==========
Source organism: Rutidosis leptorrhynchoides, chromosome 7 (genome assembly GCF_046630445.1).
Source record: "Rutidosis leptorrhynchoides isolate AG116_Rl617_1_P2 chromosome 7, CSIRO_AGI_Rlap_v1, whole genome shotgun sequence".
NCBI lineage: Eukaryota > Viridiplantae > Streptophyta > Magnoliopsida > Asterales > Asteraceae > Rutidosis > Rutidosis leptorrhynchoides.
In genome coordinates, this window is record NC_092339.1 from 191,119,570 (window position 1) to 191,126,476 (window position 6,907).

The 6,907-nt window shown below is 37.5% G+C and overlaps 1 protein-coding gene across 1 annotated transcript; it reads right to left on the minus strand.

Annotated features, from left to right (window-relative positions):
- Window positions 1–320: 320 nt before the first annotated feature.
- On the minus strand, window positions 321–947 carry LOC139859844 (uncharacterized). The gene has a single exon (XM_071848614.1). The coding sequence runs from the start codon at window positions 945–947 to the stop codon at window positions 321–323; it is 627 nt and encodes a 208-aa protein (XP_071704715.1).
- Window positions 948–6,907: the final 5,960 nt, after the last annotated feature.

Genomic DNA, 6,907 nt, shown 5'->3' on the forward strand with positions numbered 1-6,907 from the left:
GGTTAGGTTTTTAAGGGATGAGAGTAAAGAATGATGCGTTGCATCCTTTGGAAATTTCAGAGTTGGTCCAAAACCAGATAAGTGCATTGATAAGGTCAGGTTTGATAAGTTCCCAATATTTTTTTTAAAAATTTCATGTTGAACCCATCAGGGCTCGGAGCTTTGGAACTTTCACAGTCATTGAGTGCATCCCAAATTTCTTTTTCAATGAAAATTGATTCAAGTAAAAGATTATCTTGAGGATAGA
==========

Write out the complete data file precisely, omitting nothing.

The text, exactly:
Source organism: Rutidosis leptorrhynchoides, chromosome 7 (genome assembly GCF_046630445.1).
Source record: "Rutidosis leptorrhynchoides isolate AG116_Rl617_1_P2 chromosome 7, CSIRO_AGI_Rlap_v1, whole genome shotgun sequence".
NCBI lineage: Eukaryota > Viridiplantae > Streptophyta > Magnoliopsida > Asterales > Asteraceae > Rutidosis > Rutidosis leptorrhynchoides.
In genome coordinates, this window is record NC_092339.1 from 191,119,570 (window position 1) to 191,126,476 (window position 6,907).

The 6,907-nt window shown below is 37.5% G+C and overlaps 1 protein-coding gene across 1 annotated transcript; it reads right to left on the minus strand.

Annotated features, from left to right (window-relative positions):
- Window positions 1–320: 320 nt before the first annotated feature.
- On the minus strand, window positions 321–947 carry LOC139859844 (uncharacterized). The gene has a single exon (XM_071848614.1). The coding sequence runs from the start codon at window positions 945–947 to the stop codon at window positions 321–323; it is 627 nt and encodes a 208-aa protein (XP_071704715.1).
- Window positions 948–6,907: the final 5,960 nt, after the last annotated feature.

Genomic DNA, 6,907 nt, shown 5'->3' on the forward strand with positions numbered 1-6,907 from the left:
GGTTAGGTTTTTAAGGGATGAGAGTAAAGAATGATGCGTTGCATCCTTTGGAAATTTCAGAGTTGGTCCAAAACCAGATAAGTGCATTGATAAGGTCAGGTTTGATAAGTTCCCAATATTTTTTTTAAAAATTTCATGTTGAACCCATCAGGGCTCGGAGCTTTGGAACTTTCACAGTCATTGAGTGCATCCCAAATTTCTTTTTCAATGAAAATTGATTCAAGTAAAAGATTATCTTGAGGATAGA